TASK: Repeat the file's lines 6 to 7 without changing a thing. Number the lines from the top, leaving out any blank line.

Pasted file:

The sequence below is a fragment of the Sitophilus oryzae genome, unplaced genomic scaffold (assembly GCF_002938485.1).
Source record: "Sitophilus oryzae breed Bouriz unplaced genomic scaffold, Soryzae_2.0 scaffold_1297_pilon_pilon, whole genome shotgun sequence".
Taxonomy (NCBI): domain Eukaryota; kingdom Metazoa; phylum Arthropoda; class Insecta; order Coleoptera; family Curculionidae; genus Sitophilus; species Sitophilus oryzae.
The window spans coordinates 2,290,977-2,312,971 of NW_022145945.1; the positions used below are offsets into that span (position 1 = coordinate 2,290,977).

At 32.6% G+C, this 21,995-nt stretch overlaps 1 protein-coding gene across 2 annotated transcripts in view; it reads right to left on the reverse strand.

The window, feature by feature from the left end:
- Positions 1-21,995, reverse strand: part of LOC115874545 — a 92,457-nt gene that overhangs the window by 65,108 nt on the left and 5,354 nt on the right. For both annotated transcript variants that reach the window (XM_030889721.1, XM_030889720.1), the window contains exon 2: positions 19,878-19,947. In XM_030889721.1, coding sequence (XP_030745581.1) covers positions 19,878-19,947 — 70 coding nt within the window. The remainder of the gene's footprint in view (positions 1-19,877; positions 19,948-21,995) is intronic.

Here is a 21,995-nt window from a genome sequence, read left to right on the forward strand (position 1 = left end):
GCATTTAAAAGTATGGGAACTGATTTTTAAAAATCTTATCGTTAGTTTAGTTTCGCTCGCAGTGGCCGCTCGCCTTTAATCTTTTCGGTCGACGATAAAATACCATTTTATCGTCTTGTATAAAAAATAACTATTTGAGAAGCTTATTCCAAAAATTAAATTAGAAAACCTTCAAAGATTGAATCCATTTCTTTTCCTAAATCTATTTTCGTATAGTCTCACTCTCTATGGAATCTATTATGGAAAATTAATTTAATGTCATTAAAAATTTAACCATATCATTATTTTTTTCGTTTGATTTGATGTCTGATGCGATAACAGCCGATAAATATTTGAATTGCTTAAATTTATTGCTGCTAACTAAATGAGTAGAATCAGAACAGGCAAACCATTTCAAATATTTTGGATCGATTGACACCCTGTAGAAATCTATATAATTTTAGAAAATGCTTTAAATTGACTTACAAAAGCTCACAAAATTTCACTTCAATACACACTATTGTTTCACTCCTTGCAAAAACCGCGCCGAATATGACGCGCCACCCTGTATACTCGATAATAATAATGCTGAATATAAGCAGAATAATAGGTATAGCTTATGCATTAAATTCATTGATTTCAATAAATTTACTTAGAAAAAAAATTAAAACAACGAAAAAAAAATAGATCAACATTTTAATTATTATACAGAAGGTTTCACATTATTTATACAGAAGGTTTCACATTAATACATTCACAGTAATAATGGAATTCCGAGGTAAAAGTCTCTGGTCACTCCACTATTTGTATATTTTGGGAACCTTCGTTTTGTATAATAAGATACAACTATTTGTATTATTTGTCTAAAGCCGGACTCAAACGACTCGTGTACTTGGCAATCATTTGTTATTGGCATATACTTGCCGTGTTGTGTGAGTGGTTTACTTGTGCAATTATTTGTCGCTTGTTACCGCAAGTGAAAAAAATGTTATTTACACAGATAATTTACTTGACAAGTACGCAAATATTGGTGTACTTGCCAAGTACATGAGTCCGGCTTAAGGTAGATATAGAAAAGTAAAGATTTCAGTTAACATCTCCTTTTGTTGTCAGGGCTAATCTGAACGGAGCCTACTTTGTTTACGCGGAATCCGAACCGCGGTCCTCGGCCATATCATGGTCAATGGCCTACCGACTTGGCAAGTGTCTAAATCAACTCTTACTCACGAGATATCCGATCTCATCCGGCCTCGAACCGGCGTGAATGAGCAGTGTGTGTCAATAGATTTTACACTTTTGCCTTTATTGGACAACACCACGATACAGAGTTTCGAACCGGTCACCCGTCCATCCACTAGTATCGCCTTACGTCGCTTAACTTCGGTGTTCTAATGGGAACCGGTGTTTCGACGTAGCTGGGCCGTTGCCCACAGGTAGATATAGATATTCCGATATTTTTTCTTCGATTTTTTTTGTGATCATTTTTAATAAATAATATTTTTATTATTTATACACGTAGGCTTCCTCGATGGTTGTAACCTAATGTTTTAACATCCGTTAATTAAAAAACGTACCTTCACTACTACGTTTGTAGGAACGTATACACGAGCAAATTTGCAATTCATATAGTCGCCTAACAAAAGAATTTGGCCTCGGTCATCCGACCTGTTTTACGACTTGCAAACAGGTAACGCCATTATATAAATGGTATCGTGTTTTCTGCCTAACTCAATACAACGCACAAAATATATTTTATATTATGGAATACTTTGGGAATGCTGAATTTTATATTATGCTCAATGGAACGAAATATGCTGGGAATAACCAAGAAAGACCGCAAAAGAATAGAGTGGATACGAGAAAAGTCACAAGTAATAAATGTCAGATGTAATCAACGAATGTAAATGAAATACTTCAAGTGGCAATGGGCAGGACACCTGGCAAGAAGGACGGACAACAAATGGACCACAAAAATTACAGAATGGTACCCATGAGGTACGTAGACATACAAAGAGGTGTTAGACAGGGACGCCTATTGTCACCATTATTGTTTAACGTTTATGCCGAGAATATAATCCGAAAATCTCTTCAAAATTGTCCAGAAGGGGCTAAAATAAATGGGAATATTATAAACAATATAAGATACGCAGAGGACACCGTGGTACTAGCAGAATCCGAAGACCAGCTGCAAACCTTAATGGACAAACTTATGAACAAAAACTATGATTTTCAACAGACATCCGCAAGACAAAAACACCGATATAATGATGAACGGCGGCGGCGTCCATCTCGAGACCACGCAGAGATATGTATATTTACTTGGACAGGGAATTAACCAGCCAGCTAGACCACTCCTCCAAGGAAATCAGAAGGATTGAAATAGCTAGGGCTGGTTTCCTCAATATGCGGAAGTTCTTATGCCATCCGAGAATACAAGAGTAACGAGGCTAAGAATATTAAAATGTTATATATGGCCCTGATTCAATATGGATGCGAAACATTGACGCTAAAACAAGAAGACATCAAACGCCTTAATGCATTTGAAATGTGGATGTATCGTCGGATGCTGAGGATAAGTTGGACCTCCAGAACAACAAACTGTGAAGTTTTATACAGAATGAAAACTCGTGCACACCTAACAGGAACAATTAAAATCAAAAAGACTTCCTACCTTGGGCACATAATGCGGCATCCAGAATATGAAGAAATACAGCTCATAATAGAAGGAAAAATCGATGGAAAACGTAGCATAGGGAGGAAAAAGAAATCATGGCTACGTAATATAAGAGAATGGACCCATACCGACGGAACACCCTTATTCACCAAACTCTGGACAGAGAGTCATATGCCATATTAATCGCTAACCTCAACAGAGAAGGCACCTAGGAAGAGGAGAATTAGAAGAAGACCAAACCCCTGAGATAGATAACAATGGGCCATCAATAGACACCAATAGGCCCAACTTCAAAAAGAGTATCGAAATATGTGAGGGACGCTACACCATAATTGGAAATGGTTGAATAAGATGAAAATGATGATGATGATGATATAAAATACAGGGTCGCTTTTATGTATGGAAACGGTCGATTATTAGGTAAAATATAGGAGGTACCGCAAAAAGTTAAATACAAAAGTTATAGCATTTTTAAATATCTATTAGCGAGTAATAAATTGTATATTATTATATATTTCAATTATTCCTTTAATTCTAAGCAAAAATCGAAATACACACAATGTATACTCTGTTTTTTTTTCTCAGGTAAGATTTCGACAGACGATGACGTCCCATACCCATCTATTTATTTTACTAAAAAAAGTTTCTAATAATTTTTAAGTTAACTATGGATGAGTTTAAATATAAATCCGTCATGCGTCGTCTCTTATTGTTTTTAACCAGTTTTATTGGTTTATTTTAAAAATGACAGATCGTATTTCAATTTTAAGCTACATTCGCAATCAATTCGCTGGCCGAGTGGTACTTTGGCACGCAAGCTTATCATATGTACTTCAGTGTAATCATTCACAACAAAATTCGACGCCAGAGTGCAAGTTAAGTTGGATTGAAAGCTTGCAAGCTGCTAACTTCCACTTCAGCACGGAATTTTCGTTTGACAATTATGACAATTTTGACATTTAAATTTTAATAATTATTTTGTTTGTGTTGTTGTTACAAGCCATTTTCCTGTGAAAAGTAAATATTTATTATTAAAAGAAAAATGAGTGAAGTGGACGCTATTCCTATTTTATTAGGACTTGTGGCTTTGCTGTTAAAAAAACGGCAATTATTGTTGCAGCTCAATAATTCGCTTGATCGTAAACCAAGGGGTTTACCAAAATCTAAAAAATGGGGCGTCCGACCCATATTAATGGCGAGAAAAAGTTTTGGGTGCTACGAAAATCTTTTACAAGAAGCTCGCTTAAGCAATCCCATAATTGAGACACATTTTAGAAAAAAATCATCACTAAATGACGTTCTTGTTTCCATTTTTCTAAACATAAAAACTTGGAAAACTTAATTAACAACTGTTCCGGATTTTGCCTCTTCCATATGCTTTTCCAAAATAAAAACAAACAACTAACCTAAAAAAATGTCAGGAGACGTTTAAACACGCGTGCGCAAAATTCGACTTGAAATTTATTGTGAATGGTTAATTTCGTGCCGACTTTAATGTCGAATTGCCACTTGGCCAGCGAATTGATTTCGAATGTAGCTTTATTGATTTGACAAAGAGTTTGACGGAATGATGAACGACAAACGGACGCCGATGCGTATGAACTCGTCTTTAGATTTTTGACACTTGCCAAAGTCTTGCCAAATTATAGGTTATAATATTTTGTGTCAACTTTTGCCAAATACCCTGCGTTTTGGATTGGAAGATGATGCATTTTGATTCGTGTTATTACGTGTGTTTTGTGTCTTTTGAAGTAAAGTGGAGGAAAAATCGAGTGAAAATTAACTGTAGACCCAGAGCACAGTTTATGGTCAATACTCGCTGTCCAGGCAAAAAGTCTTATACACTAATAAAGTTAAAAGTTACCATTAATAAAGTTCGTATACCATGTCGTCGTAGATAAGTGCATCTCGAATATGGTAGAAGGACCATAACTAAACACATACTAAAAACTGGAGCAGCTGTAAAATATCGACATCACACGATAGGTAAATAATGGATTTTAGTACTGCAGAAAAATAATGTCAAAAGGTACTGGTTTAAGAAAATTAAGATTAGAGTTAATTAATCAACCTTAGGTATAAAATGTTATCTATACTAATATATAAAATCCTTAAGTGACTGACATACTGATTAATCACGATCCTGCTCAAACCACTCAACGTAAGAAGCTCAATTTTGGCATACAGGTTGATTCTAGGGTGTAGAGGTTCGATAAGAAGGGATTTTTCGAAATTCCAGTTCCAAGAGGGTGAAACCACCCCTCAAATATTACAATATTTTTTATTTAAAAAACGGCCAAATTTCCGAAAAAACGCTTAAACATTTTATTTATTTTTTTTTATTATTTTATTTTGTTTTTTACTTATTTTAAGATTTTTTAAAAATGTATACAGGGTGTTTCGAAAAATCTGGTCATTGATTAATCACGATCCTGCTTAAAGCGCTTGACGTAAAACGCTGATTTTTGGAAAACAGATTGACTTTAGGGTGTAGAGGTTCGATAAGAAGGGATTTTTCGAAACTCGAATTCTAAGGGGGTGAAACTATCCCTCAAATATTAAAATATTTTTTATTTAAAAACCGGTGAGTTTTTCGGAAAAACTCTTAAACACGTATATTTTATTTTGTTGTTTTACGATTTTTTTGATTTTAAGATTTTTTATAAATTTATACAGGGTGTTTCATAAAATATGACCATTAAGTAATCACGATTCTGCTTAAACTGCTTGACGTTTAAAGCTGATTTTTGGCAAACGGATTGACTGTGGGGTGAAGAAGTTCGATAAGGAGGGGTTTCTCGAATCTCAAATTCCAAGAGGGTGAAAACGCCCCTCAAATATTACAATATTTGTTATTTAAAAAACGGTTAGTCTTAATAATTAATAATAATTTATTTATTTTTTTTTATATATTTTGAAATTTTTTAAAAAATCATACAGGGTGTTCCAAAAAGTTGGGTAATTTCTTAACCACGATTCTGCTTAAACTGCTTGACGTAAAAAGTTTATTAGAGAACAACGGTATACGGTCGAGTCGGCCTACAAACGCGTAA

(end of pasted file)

The window, feature by feature from the left end:
- Positions 1-21,995, reverse strand: part of LOC115874545 — a 92,457-nt gene that overhangs the window by 65,108 nt on the left and 5,354 nt on the right. For both annotated transcript variants that reach the window (XM_030889721.1, XM_030889720.1), the window contains exon 2: positions 19,878-19,947. In XM_030889721.1, coding sequence (XP_030745581.1) covers positions 19,878-19,947 — 70 coding nt within the window. The remainder of the gene's footprint in view (positions 1-19,877; positions 19,948-21,995) is intronic.